tshirtIf you’re trying to get to VMworld US and want a free pass, a number of vendors are giving them away, including my friends over at Coho Data:

We are giving away a FULL conference pass to VMworld 2014 to one lucky winner along with a few goodies to others as well.

Register for a chance to win:

  • One Full-Conference Pass to VMworld 2014 in San Francisco*
  • “Don’t FSCK with the Fish” T-Shirt
  • Coho Data Chrome Industries Backpack

*The prize includes the conference pass only. The winner will be responsible for their own hotel, airfare, and other expenses. Pass valued at $1,995 USD.

Winner will be announced on August 1st via email, so register for a chance to win!

A great deal especially if you live in San Francisco or the Bay Area anyhow. We’re within a month of the conference now, so I’d suggest registering for this and others today (I think SimpliVity’s giveaway deadline is tonight, too).

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Apple ComputerLate last week Apple disclosed to the folks over at The Loop that it would be ending development of another one of its professional products, Aperture. They committed to providing a round of compatibility updates so it would continue functioning on OS X Yosemite. Replacing it, and iPhoto, will be a new prosumer-geared “Photos” app which will be the gateway to the iCloud Photo Library.

Overall, cloud apps make me jumpy about performance, pricing, and intellectual property rights, especially for those of us that make 30 MB RAW format files every time the shutter clicks, in places where we’re lucky to get a bar of EDGE cell data service. More importantly, as a Windows Lightroom user I valued Aperture as competition. Lightroom still lacks many features Aperture has, like face recognition, decent support for multimedia, excellent metadata support, good workflow, and excellent library management, despite ongoing feature requests from actual customers.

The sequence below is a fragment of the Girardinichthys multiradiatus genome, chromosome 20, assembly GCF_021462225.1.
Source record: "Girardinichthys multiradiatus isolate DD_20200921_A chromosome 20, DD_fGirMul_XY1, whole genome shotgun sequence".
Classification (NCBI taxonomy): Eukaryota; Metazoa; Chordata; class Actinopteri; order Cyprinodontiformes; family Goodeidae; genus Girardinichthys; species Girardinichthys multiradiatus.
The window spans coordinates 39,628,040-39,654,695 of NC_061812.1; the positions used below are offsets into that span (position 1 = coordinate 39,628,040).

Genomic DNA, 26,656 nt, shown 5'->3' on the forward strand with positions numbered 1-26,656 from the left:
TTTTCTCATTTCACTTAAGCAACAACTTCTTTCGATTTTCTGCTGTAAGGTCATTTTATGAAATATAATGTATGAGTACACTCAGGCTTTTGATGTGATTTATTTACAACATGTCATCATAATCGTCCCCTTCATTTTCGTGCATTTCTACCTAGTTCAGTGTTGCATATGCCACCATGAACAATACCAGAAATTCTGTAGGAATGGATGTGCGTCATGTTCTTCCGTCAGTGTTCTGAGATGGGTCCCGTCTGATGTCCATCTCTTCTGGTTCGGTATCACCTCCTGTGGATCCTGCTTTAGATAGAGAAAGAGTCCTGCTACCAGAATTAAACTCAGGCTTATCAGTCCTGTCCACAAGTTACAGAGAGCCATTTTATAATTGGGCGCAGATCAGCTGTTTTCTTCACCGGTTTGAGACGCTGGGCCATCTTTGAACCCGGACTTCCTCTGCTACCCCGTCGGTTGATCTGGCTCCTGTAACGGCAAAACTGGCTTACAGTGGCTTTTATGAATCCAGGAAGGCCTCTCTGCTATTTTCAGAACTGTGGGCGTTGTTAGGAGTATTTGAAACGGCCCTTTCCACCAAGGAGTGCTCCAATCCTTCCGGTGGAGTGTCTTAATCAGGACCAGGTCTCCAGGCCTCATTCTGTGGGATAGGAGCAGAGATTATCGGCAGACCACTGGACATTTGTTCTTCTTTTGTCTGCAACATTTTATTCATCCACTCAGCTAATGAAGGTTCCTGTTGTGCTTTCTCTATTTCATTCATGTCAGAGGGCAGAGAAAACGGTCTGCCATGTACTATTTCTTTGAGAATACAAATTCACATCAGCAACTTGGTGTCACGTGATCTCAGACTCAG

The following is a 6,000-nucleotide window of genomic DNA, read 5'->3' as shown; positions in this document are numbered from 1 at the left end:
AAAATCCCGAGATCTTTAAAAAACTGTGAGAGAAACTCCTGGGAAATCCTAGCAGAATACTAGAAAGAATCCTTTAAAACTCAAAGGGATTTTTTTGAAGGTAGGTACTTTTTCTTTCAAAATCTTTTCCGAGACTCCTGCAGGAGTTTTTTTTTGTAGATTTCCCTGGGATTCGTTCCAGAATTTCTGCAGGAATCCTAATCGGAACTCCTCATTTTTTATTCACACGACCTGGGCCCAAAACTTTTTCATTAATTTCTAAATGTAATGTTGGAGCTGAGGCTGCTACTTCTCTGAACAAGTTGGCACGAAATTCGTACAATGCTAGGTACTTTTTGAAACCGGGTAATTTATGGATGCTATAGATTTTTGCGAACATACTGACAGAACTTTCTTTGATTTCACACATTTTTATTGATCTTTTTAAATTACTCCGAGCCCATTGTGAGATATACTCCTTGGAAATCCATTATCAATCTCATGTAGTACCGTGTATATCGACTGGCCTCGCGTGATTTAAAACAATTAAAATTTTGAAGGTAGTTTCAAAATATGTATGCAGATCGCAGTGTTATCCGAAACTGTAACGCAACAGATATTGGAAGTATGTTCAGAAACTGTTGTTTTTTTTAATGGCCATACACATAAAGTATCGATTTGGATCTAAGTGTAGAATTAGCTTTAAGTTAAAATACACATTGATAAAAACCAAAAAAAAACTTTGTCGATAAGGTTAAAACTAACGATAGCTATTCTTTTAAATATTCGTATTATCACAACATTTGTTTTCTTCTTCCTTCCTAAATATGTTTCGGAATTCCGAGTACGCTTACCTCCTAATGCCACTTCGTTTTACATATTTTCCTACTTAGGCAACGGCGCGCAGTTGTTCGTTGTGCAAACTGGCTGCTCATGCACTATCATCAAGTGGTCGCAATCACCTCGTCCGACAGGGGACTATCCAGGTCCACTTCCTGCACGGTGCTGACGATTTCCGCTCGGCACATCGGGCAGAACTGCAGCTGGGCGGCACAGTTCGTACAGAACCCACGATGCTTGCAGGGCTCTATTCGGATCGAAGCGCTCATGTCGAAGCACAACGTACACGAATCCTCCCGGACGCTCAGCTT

Oh, but wait! Adobe announced that they are “doubling down” on Lightroom and Creative Cloud Photography:

Put simply we’re doubling down on our investments in Lightroom and the new Creative Cloud Photography plan and you can expect to see a rich roadmap of rapid innovation for desktop, web and device workflows in the coming weeks, months and years.

Quick quiz — with all of the competition out of the way, an honorable company such as Adobe or Oracle:

A) Doubles down on its investments in that product line.
B) Solicits customer feedback for new features in future versions.
C) Stops all development on the product line and raises prices because, as a monopoly, they can.

Apple also said that Logic Pro and Final Cut Pro remain under development, apparently ignoring their previous nerfing of Final Cut Pro with the Final Cut Pro X rewrite, and the subsequent & immediate loss of most serious video professionals.

I’ve said it before and I’ll say it once again: Apple is no longer a computer company, and despite our nostalgia we really need to stop thinking of them as one. They are a media company, with a huge consumer device business geared towards selling their music, movies, and applications. Mac and Mac software represents a shrinking portion of their sales. Of that, professional users of their platforms are a tiny fraction of their overall users, and not even particularly vocal outside their own communities. As such, Apple just doesn’t care.